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Poor Sleep And Adolescent Obesity Risk: Respiratory Dysfunction [Letter]

Authors Bordoni B

Received 16 September 2019

Accepted for publication 18 September 2019

Published 27 September 2019 Volume 2019:10 Pages 143—144

DOI https://doi.org/10.2147/AHMT.S231168

Checked for plagiarism Yes

Editor who approved publication: Professor Alastair Sutcliffe


Bruno Bordoni

Foundation Don Carlo Gnocchi IRCCS, Department of Cardiology, Institute of Hospitalization and Care with Scientific Address, Milan 20100, Italy

Correspondence: Bruno Bordoni
Foundation Don Carlo Gnocchi IRCCS, Department of Cardiology, Institute of Hospitalization and Care with Scientific Address, S Maria Nascente, Via Capecelatro 66, Milan 20100, Italy
Tel +39 02 3496300617
Email bordonibruno@hotmail.com

I read with great interest the article by Dr Duraccio and the review on obesity and adolescence. The analysis discussed and the reflections reported are very interesting and relevant.1

An aspect that has not been taken into consideration to find reasons for this epidemic of obesity, is the adaptation of the respiratory diaphragm muscle and its systemic relationships.

View the original paper by Duraccio and colleagues

Dear editor

I read with great interest the article by Dr Duraccio and the review on obesity and adolescence. The analysis discussed and the reflections reported are very interesting and relevant.1

An aspect that has not been taken into consideration to find reasons for this epidemic of obesity, is the adaptation of the respiratory diaphragm muscle and its systemic relationships.

The accumulation of fat in the thoracoabdominal area causes a decline in diaphragmatic contractility, with a reduction in lung elasticity and an altered respiratory pattern; the obesity of children and adolescents will cause different respiratory problems, from rapid fatigue to dyspnea.2 There is a direct relationship between the innervation of the diaphragm and the function of tongue protrusion/retrusion.

This connection serves to open the high airways during inspiration; a functional/structural alteration of the diaphragm causes a dysfunction of the lingual movement and the presence of sleep apnea.

Respiratory disorders, such as a sub-clinical picture of obstructive sleep apnea syndrome (snoring and non-constant apneic events), contribute to a decrease in sleep quality and the presence of obesity. We know that there is a relationship between respiratory weakness and the presence of obesity, in particular, a diet rich in fat stimulates the synthesis of intradiaphragmatic fibro-adipogenic progenitors, with increases in adipocytes and type I collagen fibres. This adaptation creates a circle vicious, where thrombospondin 1 (adipocytokine) maintains the negative adaptation of the diaphragm muscle.3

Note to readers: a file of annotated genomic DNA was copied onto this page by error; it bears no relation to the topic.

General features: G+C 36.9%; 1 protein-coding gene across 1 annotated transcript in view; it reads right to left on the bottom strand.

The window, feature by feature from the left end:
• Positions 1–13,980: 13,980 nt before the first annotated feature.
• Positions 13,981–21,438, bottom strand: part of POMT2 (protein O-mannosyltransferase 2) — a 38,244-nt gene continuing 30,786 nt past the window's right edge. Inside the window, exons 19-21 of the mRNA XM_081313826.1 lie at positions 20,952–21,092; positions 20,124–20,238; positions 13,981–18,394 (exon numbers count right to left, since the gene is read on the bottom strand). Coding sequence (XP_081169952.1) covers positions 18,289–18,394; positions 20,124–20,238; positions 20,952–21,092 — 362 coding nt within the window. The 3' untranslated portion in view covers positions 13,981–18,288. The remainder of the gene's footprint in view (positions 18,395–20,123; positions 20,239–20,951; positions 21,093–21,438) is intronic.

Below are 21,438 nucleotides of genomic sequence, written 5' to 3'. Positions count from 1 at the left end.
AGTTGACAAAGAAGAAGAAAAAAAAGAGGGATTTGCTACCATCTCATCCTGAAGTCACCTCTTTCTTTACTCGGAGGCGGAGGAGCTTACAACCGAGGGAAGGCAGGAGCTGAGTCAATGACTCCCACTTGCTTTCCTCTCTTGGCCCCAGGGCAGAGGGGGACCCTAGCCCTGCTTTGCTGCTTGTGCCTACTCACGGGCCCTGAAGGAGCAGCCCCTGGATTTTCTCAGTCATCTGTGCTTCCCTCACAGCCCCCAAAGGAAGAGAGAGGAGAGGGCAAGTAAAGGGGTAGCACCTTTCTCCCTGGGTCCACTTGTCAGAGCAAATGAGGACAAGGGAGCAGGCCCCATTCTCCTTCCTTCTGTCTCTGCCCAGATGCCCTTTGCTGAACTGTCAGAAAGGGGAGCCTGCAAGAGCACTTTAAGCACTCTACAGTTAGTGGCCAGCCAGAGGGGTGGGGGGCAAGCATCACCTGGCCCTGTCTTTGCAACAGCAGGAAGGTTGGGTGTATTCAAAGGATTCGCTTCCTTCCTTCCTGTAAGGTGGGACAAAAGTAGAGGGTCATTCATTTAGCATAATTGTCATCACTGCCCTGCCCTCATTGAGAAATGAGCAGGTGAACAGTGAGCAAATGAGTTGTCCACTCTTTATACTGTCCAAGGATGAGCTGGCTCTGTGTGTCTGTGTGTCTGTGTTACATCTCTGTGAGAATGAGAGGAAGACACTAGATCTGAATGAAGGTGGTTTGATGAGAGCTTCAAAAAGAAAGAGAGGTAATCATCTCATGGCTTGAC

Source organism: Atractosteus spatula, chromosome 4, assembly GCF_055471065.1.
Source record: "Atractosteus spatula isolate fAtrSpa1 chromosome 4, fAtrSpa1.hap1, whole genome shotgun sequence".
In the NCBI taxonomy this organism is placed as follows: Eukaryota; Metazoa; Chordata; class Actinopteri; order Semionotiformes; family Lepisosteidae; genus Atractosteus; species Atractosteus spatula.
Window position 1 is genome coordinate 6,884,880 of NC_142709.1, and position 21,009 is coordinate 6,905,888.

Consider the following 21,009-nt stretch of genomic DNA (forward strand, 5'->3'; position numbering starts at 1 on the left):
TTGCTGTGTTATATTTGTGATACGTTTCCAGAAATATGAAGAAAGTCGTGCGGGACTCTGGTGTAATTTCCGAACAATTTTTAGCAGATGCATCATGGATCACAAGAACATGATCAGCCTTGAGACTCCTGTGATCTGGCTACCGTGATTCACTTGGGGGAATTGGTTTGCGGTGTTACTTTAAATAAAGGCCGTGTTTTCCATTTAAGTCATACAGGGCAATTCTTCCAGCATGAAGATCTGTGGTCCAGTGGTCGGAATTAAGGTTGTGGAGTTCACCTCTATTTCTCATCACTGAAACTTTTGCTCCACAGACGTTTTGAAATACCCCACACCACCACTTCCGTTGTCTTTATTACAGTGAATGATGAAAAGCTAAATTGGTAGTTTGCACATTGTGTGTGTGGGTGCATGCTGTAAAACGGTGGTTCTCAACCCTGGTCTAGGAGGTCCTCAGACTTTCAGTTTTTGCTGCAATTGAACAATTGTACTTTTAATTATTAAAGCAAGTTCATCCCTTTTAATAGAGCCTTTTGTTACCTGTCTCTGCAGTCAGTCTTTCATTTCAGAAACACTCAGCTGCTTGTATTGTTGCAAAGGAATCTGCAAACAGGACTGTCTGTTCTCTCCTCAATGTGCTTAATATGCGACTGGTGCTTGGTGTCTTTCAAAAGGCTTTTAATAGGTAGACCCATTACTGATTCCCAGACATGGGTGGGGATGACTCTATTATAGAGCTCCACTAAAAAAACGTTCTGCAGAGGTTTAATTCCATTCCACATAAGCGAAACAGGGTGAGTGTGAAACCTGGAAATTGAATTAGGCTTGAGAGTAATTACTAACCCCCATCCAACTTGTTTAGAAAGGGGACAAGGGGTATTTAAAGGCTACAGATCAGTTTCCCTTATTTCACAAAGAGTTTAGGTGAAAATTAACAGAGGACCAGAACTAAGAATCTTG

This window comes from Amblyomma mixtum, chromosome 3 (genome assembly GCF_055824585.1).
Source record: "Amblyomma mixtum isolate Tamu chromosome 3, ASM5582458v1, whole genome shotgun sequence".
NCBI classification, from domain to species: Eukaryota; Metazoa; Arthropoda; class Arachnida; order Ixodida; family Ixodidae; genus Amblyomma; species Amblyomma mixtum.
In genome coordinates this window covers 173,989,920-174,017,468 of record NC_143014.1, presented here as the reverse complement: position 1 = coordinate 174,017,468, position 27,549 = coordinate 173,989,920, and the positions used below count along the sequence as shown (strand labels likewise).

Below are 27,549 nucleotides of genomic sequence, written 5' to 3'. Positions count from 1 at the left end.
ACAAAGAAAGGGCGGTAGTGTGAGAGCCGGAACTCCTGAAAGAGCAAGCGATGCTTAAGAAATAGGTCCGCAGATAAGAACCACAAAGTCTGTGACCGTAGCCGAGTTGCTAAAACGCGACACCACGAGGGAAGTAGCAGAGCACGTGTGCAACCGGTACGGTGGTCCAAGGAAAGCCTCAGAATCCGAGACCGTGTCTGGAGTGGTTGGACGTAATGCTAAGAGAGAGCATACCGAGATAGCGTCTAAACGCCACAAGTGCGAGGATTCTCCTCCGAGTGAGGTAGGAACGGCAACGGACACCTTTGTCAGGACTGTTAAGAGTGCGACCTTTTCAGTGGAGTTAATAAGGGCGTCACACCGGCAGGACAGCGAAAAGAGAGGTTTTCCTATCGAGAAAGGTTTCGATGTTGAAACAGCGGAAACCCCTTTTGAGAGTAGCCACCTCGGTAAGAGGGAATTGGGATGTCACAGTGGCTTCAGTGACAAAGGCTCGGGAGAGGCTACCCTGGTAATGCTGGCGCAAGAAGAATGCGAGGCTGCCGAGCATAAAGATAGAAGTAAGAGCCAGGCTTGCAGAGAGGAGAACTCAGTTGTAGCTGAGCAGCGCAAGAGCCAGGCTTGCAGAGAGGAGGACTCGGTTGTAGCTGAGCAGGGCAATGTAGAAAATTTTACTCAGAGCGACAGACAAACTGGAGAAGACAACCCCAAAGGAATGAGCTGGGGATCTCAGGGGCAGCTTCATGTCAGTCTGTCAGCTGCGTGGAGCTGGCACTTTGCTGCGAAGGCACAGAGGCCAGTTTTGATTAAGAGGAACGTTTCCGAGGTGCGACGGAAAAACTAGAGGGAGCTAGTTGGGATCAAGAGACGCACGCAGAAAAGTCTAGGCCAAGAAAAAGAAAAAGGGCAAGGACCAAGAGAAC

In patients with sleep apnea disorders (clinical and sub-clinical), there is a decrease in nesfatin-1, (neuropeptide of the hypothalamus) which is related to weight gain and increased appetite.4

An altered metabolic framework, as in adolescent obesity, creates a constant status of oxidative stress that would lead to insulin resistance/hyperglycemia (and further obesity) with decreased respiratory function (weakness of contractile function, depletion of troponin T).5

The functional alteration of the diaphragm muscle causes alterations of the emotional sphere and awareness of themselves (interoception) with respect to external stimuli (exteroception). The afferent/efferent pathways between the diaphragm, the phrenic/vagal innervation, the solitary nucleus and the limbic sphere, with depression, anxiety and behavioural alteration. An emotional alteration with excessive consumption of food is found in obese adolescents with decreased sleep.1

We can observe a vicious and self-feeding circle between insomnia and respiratory disorders (tongue and diaphragm), increased body weight, the presence of insulin resistance and mood disorders. Childhood is more prone to develop disturbances in the pattern of sleep and breathing, with frequent episodes of apnea (nasal breathing, face shape) and the predominance of the REM state, which decreases muscle tone with an increase in the percentage of respiratory obstruction (functional alteration of the tongue and diaphragm). This mechanism could be prolonged until adolescence and create a vicious circle between altered breathing and sleep/obesity disorders.

We do not know what is the cause capable of starting the vicious circle. We need further studies on the diaphragm and obesity of adolescence, but an apparent link seems to exist.

Disclosure

The author reports no conflicts of interest in this communication.

References

1. Duraccio KM, Krietsch KN, Chardon ML, Van Dyk TR, Beebe DW. Poor sleep and adolescent obesity risk: a narrative review of potential mechanisms. Adolesc Health Med Ther. 2019;10:117–130.

2. Fitzgerald DA. The weighty issue of obesity in paediatric respiratory medicine. Paediatr Respir Rev. 2017;24:4–7. doi:10.1016/j.prrv.2017.06.008

3. Buras ED, Converso-Baran K, Davis CS, et al. Fibro-adipogenic remodeling of the diaphragm in obesity-associated respiratory dysfunction. Diabetes. 2019;68(1):45–56. doi:10.2337/db18-0209

4. Araz O, Yilmazel Ucar E, Dorman E, et al. Is there a relationship between obstructive sleep apnea syndrome severity and nesfatin-1? Respiration. 2015;90(2):105–110. doi:10.1159/000431180

5. Callahan LA, Supinski GS. Hyperglycemia-induced diaphragm weakness is mediated by oxidative stress. Crit Care. 2014;18(3):R88. doi:10.1186/cc13712

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